I don’t know what kind of wood it is made of but I imagine it’s nothing traditional or fancy. Everything is cut very rough and there appears to be very little work put into smoothing out the surface. You can see the roughness around the c-rib. My  local luthier says that these are signs of a machine made violin. Again, you have to remember this violin came out of the Soviet Union in 1989. Whatever machines they had were probably nothing more than big template tracers with rough milling bits on them. There were probably plenty of manual operations involved (like fixing whatever bandsaw was being used). The f-hole is also pretty bad. It almost looks like it was punched out instead of cut out. The notches in the middle don’t even go all the way through.

Continuing the Tour de Roughness, we look next at the scroll. You have to take the tuning pegs out to really appreciate just how rough it is inside. The entry point of the milling bit is obvious. What isn’t obvious to me is how the ramp up to the nut is so rough. It’s as if the milling bit was manually raised and then lowered to different points along the ramp to get the bulk of the wood out. Then the worker took a chisel and just hacked away at the resulting staircase. Yikes! Really? In some ways, this violin is so rough that it’s almost amazing and fun to look for all these features.

The last stop in our Journey of Roughness is the nut. It looks like something that was hand whittled with a pocket knife. Quite honestly, that could be exactly what happened. Someone needed employment and they were placed in this factory. This someone had no idea how to run any of the machines but they knew what the output should be. Being of little skill but of plentiful spirit they put this highly intoxicated person to work. A couple incorrect cuts were made “here” and “there” but there’s still plenty of room to make more.

More!

The fingerboard is not made of ebony or some other dark wood. It is definitely some kind of light wood that was heavily painted. The same goes with the tuners. The fingerboard has a chip on its underside and the chip exposes the natural wood color. Looking at the tuning pegs you can see the natural wood in the holes for the strings. You can also see how the tuner pegs have been radially compressed from the holes in the peg box and from the tension of the strings. This seems to indicate that they are made of some sort of soft wood. I would say that the wood is soft and porous. Being porous would help the wood absorb the black pigment better. It’s less likely to rub off that way.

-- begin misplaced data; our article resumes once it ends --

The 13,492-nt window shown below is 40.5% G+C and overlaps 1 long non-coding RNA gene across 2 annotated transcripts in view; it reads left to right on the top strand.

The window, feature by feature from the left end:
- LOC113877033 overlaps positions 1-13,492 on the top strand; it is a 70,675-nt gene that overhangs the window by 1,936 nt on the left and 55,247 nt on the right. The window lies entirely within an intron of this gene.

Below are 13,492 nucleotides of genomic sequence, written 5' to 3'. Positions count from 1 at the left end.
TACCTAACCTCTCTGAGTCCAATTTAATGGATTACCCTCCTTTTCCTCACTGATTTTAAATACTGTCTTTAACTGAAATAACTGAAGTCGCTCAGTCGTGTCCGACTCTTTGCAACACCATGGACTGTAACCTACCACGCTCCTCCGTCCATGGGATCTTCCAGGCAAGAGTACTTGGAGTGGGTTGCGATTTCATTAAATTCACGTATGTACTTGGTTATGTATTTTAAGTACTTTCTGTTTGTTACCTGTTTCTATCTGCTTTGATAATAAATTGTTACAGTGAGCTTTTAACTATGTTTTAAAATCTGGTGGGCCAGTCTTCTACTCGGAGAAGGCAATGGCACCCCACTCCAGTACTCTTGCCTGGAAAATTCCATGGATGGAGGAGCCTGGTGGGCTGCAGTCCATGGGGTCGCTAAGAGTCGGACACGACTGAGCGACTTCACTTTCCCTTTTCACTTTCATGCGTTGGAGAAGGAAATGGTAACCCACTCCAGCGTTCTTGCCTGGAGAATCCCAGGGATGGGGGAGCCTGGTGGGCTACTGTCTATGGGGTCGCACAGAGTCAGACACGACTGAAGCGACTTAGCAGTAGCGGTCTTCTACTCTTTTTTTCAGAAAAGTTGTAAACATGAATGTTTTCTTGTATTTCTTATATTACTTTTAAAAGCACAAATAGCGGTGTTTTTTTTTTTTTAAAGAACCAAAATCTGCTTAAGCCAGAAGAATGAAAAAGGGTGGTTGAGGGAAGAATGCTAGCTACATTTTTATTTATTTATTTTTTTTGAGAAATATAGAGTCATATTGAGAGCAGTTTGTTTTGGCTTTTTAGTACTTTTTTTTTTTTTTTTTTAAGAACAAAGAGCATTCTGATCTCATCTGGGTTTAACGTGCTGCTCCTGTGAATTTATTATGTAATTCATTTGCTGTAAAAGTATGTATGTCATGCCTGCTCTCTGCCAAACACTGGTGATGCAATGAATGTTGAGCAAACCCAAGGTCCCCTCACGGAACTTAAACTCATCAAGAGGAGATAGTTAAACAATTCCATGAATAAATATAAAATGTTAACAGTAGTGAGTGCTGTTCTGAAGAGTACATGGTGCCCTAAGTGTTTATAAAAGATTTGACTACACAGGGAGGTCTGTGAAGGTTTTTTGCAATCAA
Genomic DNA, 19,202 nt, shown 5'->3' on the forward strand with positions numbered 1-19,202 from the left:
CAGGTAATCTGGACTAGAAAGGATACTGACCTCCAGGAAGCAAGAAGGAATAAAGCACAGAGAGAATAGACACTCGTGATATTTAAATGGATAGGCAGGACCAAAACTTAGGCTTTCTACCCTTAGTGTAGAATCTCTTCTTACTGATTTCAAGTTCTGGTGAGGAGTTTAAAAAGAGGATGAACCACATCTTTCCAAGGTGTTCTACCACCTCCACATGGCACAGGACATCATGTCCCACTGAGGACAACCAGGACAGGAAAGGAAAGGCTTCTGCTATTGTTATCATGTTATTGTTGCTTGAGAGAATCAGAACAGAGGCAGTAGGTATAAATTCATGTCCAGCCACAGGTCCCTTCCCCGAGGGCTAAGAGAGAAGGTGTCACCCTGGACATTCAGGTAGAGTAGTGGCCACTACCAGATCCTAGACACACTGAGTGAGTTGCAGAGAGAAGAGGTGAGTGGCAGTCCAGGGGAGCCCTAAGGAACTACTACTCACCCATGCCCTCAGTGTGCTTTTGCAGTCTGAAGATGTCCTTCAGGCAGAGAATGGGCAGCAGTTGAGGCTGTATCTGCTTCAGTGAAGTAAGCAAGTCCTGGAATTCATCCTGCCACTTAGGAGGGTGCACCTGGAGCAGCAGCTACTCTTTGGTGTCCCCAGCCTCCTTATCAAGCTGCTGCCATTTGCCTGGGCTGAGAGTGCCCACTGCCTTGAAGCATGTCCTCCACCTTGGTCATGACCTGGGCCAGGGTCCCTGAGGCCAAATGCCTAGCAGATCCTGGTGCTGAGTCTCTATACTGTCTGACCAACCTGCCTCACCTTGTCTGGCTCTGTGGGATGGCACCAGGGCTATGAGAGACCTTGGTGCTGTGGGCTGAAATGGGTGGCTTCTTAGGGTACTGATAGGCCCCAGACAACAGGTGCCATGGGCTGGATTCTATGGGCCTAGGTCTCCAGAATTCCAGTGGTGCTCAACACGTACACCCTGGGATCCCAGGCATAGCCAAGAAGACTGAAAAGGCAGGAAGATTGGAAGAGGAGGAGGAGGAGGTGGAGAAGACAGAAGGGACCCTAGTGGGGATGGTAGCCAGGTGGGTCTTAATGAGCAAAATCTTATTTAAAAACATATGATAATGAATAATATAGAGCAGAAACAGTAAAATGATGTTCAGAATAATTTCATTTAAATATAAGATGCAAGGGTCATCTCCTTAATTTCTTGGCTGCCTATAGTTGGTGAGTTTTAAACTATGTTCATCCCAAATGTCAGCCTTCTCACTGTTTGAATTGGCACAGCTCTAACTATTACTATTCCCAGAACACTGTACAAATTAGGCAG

One thing I didn’t mention much of is the documentation. It comes with a little booklet that is traditionally known as a “product passport”. Every official Soviet product had one. It signified that you are buying an official and legal product (vs. grey market or black market). It usually indicated the government set price, the government issued article (or product) number, which factory it was made in, etc. The document sounds fancy but it’s nothing more than cheap paperwork that someone stamps off on because they have to and not because they want to. I love the opening page. Here’s how I translated it.

“MMP

The Republican Industrial

Association of the Production of Musical

Instruments”

Followed by the logo… then, in bold caps…

“The Moscow Factory for

the Production of Musical

Instruments and Furniture”

The address and telephone number of the factory is given next and the word “passport” is drawn in beautiful cyrillic letters below the address. It begins the sentence below. All together it would say:

“Passport

for Bowed Musical

Instruments”

It sounds so formal, so serious, and so industrious. I can imagine a bureaucrat with a thousand medals on his chest reading these words slowly and thoughtfully in a deep and meaningful voice as he fights a hangover from the night before.

For as rough as this violin is, I don’t want to give up on it. This instrument wants to be a violin and I want to help it along. Maybe I’m just getting a spark in my head because I see a fun and interesting challenge ahead: making this instrument stable and playable. I have no idea what it really sounds like. If I’m going to consciously toss something aside then I’d like to do it knowing that I did all I could to make it right.